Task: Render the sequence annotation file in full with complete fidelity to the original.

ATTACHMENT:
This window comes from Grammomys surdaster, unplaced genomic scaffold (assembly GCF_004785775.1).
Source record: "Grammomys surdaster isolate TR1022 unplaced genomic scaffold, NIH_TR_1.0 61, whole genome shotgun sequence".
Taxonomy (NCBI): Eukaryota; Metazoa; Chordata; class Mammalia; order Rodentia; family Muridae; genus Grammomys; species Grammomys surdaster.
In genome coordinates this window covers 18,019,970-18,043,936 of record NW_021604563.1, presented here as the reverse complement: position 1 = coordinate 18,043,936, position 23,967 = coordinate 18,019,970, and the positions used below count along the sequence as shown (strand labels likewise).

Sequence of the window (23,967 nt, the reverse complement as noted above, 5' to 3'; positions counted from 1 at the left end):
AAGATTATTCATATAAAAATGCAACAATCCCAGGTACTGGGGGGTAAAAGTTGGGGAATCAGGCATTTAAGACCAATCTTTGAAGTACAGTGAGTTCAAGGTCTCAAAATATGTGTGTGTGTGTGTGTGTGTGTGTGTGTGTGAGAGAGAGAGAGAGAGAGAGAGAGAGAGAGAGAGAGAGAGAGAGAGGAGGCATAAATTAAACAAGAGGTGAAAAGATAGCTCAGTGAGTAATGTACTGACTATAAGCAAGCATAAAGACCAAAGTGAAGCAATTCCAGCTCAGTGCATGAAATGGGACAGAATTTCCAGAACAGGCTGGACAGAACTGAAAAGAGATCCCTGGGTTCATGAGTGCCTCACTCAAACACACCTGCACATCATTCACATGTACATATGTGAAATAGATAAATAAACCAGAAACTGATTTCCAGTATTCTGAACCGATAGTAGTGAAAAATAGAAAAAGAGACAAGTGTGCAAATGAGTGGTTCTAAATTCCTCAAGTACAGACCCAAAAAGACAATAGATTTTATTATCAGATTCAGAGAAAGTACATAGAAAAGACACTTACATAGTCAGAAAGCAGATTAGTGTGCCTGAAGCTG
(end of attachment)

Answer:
This window comes from Grammomys surdaster, unplaced genomic scaffold (assembly GCF_004785775.1).
Source record: "Grammomys surdaster isolate TR1022 unplaced genomic scaffold, NIH_TR_1.0 61, whole genome shotgun sequence".
Taxonomy (NCBI): Eukaryota; Metazoa; Chordata; class Mammalia; order Rodentia; family Muridae; genus Grammomys; species Grammomys surdaster.
In genome coordinates this window covers 18,019,970-18,043,936 of record NW_021604563.1, presented here as the reverse complement: position 1 = coordinate 18,043,936, position 23,967 = coordinate 18,019,970, and the positions used below count along the sequence as shown (strand labels likewise).

Sequence of the window (23,967 nt, the reverse complement as noted above, 5' to 3'; positions counted from 1 at the left end):
AAGATTATTCATATAAAAATGCAACAATCCCAGGTACTGGGGGGTAAAAGTTGGGGAATCAGGCATTTAAGACCAATCTTTGAAGTACAGTGAGTTCAAGGTCTCAAAATATGTGTGTGTGTGTGTGTGTGTGTGTGTGTGTGAGAGAGAGAGAGAGAGAGAGAGAGAGAGAGAGAGAGAGAGAGAGAGGAGGCATAAATTAAACAAGAGGTGAAAAGATAGCTCAGTGAGTAATGTACTGACTATAAGCAAGCATAAAGACCAAAGTGAAGCAATTCCAGCTCAGTGCATGAAATGGGACAGAATTTCCAGAACAGGCTGGACAGAACTGAAAAGAGATCCCTGGGTTCATGAGTGCCTCACTCAAACACACCTGCACATCATTCACATGTACATATGTGAAATAGATAAATAAACCAGAAACTGATTTCCAGTATTCTGAACCGATAGTAGTGAAAAATAGAAAAAGAGACAAGTGTGCAAATGAGTGGTTCTAAATTCCTCAAGTACAGACCCAAAAAGACAATAGATTTTATTATCAGATTCAGAGAAAGTACATAGAAAAGACACTTACATAGTCAGAAAGCAGATTAGTGTGCCTGAAGCTG